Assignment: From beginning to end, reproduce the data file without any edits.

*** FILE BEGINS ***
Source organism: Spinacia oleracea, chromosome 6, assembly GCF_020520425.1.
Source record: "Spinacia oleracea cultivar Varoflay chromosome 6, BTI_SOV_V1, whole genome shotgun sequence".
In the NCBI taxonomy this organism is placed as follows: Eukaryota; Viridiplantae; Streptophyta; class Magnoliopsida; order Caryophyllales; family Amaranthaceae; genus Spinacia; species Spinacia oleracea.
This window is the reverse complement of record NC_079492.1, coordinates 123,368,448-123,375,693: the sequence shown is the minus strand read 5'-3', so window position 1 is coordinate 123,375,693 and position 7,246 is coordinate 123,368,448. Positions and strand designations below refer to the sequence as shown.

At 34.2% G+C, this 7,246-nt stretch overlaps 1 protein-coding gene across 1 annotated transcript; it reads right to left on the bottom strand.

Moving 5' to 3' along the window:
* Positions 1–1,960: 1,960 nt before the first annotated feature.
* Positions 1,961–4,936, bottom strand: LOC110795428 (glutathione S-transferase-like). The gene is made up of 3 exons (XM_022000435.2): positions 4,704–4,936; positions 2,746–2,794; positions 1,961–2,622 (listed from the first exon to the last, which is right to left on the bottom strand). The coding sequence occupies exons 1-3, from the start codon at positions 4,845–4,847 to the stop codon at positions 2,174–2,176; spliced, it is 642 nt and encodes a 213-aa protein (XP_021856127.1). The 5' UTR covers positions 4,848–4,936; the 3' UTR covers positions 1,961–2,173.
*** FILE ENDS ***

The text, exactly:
Source organism: Spinacia oleracea, chromosome 6, assembly GCF_020520425.1.
Source record: "Spinacia oleracea cultivar Varoflay chromosome 6, BTI_SOV_V1, whole genome shotgun sequence".
In the NCBI taxonomy this organism is placed as follows: Eukaryota; Viridiplantae; Streptophyta; class Magnoliopsida; order Caryophyllales; family Amaranthaceae; genus Spinacia; species Spinacia oleracea.
This window is the reverse complement of record NC_079492.1, coordinates 123,368,448-123,375,693: the sequence shown is the minus strand read 5'-3', so window position 1 is coordinate 123,375,693 and position 7,246 is coordinate 123,368,448. Positions and strand designations below refer to the sequence as shown.

At 34.2% G+C, this 7,246-nt stretch overlaps 1 protein-coding gene across 1 annotated transcript; it reads right to left on the bottom strand.

Moving 5' to 3' along the window:
* Positions 1–1,960: 1,960 nt before the first annotated feature.
* Positions 1,961–4,936, bottom strand: LOC110795428 (glutathione S-transferase-like). The gene is made up of 3 exons (XM_022000435.2): positions 4,704–4,936; positions 2,746–2,794; positions 1,961–2,622 (listed from the first exon to the last, which is right to left on the bottom strand). The coding sequence occupies exons 1-3, from the start codon at positions 4,845–4,847 to the stop codon at positions 2,174–2,176; spliced, it is 642 nt and encodes a 213-aa protein (XP_021856127.1). The 5' UTR covers positions 4,848–4,936; the 3' UTR covers positions 1,961–2,173.